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Economic numbers remain soft, as the major economies have buckled under the paralysis caused by the Covid-19 pandemic. GDP and other first-quarter numbers point to significant economic contraction, as millions are without work and consumers have slashed spending.

The eurozone economy continues to struggle. France and Germany posted dismal numbers for first-quarter GDP. Germany’s economy fell by 2.2%, while French GDP plunged by 5.2 percent. German CPI fell by 0.1% in May, the first decline in four months. Eurozone CPI posted a weak gain of 0.1%, but core reading was much more robust, at 0..9 percent.

Inflation levels remain low in Japan. Bank of Japan Core CPI, the bank’s preferred inflation gauge, fell by 0.1% in March, the first decline since March 2017.

In the U.S., consumer confidence improved in May, as the CB consumer index came in at 86.6, up from 85.7 a month earlier. First-quarter GDP was revised downwards to -5.0%, compared to -4.8% in the initial estimate. Durable goods plunged in April, with the headline figure falling by 17.2% and the core reading falling by 7.2 percent. Unemployment claims continue to fall, with 2.12 million new claims last week. This was slightly higher than the forecast of 2.10 million and raises the total during Covid-19 to a staggering 41 million.

  1. ISM Manufacturing PMI: Monday, 14:00. The index fell to 41.5 in April, down from 49.1 beforehand. The May data is also expected to indicate contraction, with an estimate of 43.5 points.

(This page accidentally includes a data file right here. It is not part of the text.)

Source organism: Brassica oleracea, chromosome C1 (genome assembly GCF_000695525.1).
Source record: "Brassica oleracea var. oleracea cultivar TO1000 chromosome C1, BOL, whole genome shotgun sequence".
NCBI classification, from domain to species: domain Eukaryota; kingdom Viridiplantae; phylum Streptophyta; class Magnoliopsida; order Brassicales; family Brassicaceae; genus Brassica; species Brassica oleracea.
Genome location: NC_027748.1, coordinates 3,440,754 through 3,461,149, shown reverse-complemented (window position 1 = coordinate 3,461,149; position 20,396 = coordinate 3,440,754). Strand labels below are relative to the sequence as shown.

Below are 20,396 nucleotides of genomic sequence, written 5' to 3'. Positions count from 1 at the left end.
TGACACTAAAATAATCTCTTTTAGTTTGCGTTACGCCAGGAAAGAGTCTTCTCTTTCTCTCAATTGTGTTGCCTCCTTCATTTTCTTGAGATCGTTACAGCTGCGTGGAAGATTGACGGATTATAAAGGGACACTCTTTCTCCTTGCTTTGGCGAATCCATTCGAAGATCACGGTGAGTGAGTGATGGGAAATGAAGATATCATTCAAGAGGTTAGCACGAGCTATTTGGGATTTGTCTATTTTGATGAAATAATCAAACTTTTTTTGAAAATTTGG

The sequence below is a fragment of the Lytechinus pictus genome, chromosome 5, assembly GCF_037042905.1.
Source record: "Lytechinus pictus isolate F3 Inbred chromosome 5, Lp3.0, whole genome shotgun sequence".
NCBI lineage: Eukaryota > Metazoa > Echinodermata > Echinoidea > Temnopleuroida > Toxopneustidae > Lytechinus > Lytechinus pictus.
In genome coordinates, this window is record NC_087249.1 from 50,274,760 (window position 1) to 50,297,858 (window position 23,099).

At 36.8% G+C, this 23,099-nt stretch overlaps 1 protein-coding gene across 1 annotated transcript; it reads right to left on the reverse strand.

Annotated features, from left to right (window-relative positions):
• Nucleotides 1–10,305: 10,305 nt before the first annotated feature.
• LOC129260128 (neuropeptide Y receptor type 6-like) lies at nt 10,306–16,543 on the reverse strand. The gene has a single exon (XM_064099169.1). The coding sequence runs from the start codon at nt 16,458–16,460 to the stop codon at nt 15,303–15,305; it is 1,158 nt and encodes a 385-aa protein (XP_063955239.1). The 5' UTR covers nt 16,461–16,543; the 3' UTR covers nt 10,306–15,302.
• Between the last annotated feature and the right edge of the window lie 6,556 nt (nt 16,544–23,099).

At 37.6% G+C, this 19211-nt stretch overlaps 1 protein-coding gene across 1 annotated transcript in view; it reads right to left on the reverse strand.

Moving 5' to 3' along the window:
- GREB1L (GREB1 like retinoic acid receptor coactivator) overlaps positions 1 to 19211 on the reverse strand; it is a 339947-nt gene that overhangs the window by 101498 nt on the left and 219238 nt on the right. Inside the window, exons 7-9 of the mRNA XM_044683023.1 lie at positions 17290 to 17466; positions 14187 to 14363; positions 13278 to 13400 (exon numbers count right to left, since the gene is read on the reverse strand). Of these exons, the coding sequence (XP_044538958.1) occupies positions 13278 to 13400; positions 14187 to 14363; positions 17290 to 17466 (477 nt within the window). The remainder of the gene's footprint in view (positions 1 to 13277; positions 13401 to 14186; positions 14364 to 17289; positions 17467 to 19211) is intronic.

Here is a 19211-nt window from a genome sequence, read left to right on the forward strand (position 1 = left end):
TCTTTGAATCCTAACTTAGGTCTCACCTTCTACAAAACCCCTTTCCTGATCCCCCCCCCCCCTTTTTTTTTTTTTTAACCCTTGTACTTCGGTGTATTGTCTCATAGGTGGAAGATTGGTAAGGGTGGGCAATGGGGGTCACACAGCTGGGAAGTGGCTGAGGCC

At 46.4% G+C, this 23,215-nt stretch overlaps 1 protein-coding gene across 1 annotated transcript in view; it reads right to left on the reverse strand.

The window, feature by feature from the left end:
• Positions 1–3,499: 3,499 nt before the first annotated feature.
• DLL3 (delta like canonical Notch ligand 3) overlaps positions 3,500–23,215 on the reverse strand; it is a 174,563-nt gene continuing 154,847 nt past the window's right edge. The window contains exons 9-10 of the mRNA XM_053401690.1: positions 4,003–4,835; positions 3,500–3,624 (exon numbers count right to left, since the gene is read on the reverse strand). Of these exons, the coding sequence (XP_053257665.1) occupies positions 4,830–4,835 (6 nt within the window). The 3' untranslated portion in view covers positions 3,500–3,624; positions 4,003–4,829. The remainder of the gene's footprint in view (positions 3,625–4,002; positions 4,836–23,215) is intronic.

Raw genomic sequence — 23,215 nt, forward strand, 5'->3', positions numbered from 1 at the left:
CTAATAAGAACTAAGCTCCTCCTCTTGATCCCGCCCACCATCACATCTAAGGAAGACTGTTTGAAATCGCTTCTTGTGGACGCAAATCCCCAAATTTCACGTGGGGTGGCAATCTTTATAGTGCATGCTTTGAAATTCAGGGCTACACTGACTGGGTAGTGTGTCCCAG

2. RBA Rate Decision:  Tuesday, 5:30. After slashing the cash rate to 0.25%, the RBA hasn’t touched rates since March. No change is projected at the upcoming meeting. A dovish message in the rate statement could weigh on the Aussie.
  3. Australian GDP:  Wednesday, 1:30. GDP ticked up to 0.5% in Q4, up from 0.4% in the previous quarter. Analysts are bracing for a dismal first quarter, with a forecast of -0.4 percent.
  4. BoC Rate Decision:  Wednesday, 14:00. The Bank of Canada has kept rates close to zero, as the economy grapples with the financial crisis. Policymakers are expected to maintain the current rate of 0.25% at the upcoming meeting.
  5. ISM Non-Manufacturing PMI: Wednesday, 14:00. The services sector has held up rather well; the April reading of 41.8 marked the first contraction in 2020. A slightly stronger reading is projected for April, with a forecast of 44.0 points.
  6. ECB Rate Decision: Thursday, 11:45. Policymakers are expected to maintain interest rates at a flat 0.00%. Investors will be keenly interested in the rate statement, given the severe economic conditions gripping the eurozone.
  7.  US Unemployment Claims: Thursday, 12:30. Unemployment claims have been falling, but the numbers remain staggering. Last week, 2.1 million new claims were made, and the upcoming reading could show a slight improvement if the recent trend continues.
  8. US Employment Report: Friday, 12:30. Investors are braced for another month of soft data. The economy is expected to shed another 8.0 million jobs, after last the previous reading which indicated the loss of some 20.5 million jobs. Wage growth is expected to slip to 1.0%, down from 3.0% a month earlier. As well, the unemployment rate is expected to jump to 19.5%, compared to 14.7% in April.
  9. Canadian Employment Report: Friday, 12:30. Job losses have hit staggering levels – the economy shed some 1.99 million jobs in April, reflective of poor economic conditions due to Covid-19.   However, this figure was far better than the estimate of a loss of 4.0 million jobs. Another huge decline is expected in May. The unemployment rate soared to 13.8% in April, up from 7.8% a month earlier. Another double-digit reading is expected for May.

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